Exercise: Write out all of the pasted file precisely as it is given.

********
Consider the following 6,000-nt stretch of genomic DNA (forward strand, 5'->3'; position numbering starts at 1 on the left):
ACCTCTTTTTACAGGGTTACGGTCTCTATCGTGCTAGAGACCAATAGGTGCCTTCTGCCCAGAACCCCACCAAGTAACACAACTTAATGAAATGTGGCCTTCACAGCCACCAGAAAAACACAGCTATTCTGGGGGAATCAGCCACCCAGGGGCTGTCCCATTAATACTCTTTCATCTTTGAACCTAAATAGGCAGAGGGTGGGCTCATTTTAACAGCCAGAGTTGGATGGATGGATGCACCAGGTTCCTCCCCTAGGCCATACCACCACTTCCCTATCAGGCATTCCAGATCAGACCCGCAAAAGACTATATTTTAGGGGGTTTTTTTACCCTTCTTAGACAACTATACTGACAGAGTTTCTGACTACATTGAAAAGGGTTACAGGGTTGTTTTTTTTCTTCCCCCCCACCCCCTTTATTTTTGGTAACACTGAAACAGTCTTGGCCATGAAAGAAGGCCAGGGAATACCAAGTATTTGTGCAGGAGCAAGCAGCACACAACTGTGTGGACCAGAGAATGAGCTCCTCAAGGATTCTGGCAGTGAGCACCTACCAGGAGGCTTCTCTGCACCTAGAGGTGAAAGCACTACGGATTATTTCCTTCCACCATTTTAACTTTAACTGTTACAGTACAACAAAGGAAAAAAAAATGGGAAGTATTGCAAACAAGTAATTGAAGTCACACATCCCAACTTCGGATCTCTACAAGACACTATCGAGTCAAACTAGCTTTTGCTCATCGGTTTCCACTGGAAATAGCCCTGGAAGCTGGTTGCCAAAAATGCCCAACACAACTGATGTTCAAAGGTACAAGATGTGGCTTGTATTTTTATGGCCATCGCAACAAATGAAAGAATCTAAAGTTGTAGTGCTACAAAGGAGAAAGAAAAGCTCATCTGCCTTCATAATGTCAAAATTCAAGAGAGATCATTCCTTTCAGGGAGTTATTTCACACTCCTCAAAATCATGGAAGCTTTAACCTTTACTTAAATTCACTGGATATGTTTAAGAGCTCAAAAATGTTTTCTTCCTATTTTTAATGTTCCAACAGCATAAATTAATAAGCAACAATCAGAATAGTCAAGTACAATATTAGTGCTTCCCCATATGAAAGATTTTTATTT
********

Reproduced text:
Consider the following 6,000-nt stretch of genomic DNA (forward strand, 5'->3'; position numbering starts at 1 on the left):
ACCTCTTTTTACAGGGTTACGGTCTCTATCGTGCTAGAGACCAATAGGTGCCTTCTGCCCAGAACCCCACCAAGTAACACAACTTAATGAAATGTGGCCTTCACAGCCACCAGAAAAACACAGCTATTCTGGGGGAATCAGCCACCCAGGGGCTGTCCCATTAATACTCTTTCATCTTTGAACCTAAATAGGCAGAGGGTGGGCTCATTTTAACAGCCAGAGTTGGATGGATGGATGCACCAGGTTCCTCCCCTAGGCCATACCACCACTTCCCTATCAGGCATTCCAGATCAGACCCGCAAAAGACTATATTTTAGGGGGTTTTTTTACCCTTCTTAGACAACTATACTGACAGAGTTTCTGACTACATTGAAAAGGGTTACAGGGTTGTTTTTTTTCTTCCCCCCCACCCCCTTTATTTTTGGTAACACTGAAACAGTCTTGGCCATGAAAGAAGGCCAGGGAATACCAAGTATTTGTGCAGGAGCAAGCAGCACACAACTGTGTGGACCAGAGAATGAGCTCCTCAAGGATTCTGGCAGTGAGCACCTACCAGGAGGCTTCTCTGCACCTAGAGGTGAAAGCACTACGGATTATTTCCTTCCACCATTTTAACTTTAACTGTTACAGTACAACAAAGGAAAAAAAAATGGGAAGTATTGCAAACAAGTAATTGAAGTCACACATCCCAACTTCGGATCTCTACAAGACACTATCGAGTCAAACTAGCTTTTGCTCATCGGTTTCCACTGGAAATAGCCCTGGAAGCTGGTTGCCAAAAATGCCCAACACAACTGATGTTCAAAGGTACAAGATGTGGCTTGTATTTTTATGGCCATCGCAACAAATGAAAGAATCTAAAGTTGTAGTGCTACAAAGGAGAAAGAAAAGCTCATCTGCCTTCATAATGTCAAAATTCAAGAGAGATCATTCCTTTCAGGGAGTTATTTCACACTCCTCAAAATCATGGAAGCTTTAACCTTTACTTAAATTCACTGGATATGTTTAAGAGCTCAAAAATGTTTTCTTCCTATTTTTAATGTTCCAACAGCATAAATTAATAAGCAACAATCAGAATAGTCAAGTACAATATTAGTGCTTCCCCATATGAAAGATTTTTATTT